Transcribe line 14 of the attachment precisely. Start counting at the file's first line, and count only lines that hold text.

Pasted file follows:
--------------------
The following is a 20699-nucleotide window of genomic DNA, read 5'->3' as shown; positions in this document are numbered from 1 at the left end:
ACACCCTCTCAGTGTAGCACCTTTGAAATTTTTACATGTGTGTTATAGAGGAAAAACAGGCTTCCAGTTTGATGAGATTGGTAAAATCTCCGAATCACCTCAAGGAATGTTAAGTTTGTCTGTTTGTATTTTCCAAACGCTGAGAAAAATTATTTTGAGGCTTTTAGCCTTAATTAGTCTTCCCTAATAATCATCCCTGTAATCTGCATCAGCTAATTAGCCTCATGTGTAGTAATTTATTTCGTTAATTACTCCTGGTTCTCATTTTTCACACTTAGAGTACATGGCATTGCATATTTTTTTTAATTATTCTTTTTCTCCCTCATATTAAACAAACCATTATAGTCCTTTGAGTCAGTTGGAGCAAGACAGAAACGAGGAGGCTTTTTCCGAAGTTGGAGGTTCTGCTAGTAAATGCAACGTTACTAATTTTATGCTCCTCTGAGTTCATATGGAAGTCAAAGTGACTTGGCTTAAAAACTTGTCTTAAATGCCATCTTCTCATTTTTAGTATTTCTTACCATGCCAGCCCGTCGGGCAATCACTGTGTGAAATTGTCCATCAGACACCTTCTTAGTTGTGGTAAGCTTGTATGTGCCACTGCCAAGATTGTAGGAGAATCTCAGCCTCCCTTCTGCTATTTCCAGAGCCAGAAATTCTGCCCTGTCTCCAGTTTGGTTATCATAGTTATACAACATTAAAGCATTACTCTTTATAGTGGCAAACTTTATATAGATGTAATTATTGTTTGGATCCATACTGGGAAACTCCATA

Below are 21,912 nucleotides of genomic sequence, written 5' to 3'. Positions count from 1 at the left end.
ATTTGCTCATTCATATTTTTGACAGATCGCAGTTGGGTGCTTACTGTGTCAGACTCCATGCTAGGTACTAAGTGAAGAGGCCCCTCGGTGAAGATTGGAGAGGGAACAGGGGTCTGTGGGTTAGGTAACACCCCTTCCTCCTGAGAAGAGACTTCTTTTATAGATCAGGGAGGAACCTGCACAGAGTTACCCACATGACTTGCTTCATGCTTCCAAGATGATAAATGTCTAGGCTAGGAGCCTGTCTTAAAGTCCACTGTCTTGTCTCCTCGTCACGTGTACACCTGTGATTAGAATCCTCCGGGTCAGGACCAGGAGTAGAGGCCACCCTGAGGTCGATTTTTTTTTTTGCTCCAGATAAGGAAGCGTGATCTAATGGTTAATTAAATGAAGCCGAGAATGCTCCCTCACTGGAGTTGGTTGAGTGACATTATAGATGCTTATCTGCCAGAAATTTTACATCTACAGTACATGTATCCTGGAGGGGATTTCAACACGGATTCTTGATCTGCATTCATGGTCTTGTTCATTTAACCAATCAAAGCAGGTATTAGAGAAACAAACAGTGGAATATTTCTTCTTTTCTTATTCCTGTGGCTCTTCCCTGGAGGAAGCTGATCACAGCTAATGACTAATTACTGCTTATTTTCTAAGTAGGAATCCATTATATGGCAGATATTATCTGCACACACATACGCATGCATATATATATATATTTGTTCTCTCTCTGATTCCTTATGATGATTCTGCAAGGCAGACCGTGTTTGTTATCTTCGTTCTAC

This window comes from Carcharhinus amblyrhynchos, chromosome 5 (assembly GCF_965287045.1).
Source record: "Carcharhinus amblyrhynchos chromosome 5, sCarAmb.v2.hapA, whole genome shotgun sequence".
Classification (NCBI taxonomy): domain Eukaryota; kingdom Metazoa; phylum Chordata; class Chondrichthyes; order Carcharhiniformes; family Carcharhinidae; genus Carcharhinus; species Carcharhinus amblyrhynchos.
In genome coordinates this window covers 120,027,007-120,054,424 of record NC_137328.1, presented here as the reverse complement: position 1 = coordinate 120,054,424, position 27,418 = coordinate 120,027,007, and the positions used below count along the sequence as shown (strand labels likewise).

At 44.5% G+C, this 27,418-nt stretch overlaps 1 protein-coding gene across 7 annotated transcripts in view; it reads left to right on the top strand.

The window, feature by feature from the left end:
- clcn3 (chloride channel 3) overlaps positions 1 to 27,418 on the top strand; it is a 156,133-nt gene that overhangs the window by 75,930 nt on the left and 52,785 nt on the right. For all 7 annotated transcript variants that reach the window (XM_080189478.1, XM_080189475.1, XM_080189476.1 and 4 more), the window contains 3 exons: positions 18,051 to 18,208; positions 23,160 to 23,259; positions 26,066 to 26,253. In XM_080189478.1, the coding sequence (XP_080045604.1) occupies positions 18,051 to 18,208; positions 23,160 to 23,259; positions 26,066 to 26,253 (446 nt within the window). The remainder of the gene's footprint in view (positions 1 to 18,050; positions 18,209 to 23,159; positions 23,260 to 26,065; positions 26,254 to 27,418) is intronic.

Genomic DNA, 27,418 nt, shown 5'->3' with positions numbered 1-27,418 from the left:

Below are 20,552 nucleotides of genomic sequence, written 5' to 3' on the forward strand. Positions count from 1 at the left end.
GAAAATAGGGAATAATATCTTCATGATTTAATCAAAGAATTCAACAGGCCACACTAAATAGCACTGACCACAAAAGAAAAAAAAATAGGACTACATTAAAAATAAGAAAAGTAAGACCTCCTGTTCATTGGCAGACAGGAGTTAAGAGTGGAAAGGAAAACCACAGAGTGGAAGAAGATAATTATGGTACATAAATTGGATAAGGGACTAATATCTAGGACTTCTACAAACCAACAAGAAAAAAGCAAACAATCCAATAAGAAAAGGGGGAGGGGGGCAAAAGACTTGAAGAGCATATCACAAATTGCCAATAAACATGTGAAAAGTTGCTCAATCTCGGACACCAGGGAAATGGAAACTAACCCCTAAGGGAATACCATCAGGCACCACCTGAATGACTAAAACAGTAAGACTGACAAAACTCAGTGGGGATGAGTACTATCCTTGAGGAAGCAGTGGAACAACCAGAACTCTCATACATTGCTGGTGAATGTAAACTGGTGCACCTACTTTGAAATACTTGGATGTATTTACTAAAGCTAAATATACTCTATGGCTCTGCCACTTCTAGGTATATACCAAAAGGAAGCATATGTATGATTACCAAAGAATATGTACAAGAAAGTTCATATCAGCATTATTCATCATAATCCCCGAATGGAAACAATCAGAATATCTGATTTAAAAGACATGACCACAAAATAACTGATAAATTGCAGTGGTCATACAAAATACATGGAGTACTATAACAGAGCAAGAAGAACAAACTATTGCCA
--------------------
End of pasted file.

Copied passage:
GAAAATAGGGAATAATATCTTCATGATTTAATCAAAGAATTCAACAGGCCACACTAAATAGCACTGACCACAAAAGAAAAAAAAATAGGACTACATTAAAAATAAGAAAAGTAAGACCTCCTGTTCATTGGCAGACAGGAGTTAAGAGTGGAAAGGAAAACCACAGAGTGGAAGAAGATAATTATGGTACATAAATTGGATAAGGGACTAATATCTAGGACTTCTACAAACCAACAAGAAAAAAGCAAACAATCCAATAAGAAAAGGGGGAGGGGGGCAAAAGACTTGAAGAGCATATCACAAATTGCCAATAAACATGTGAAAAGTTGCTCAATCTCGGACACCAGGGAAATGGAAACTAACCCCTAAGGGAATACCATCAGGCACCACCTGAATGACTAAAACAGTAAGACTGACAAAACTCAGTGGGGATGAGTACTATCCTTGAGGAAGCAGTGGAACAACCAGAACTCTCATACATTGCTGGTGAATGTAAACTGGTGCACCTACTTTGAAATACTTGGATGTATTTACTAAAGCTAAATATACTCTATGGCTCTGCCACTTCTAGGTATATACCAAAAGGAAGCATATGTATGATTACCAAAGAATATGTACAAGAAAGTTCATATCAGCATTATTCATCATAATCCCCGAATGGAAACAATCAGAATATCTGATTTAAAAGACATGACCACAAAATAACTGATAAATTGCAGTGGTCATACAAAATACATGGAGTACTATAACAGAGCAAGAAGAACAAACTATTGCCA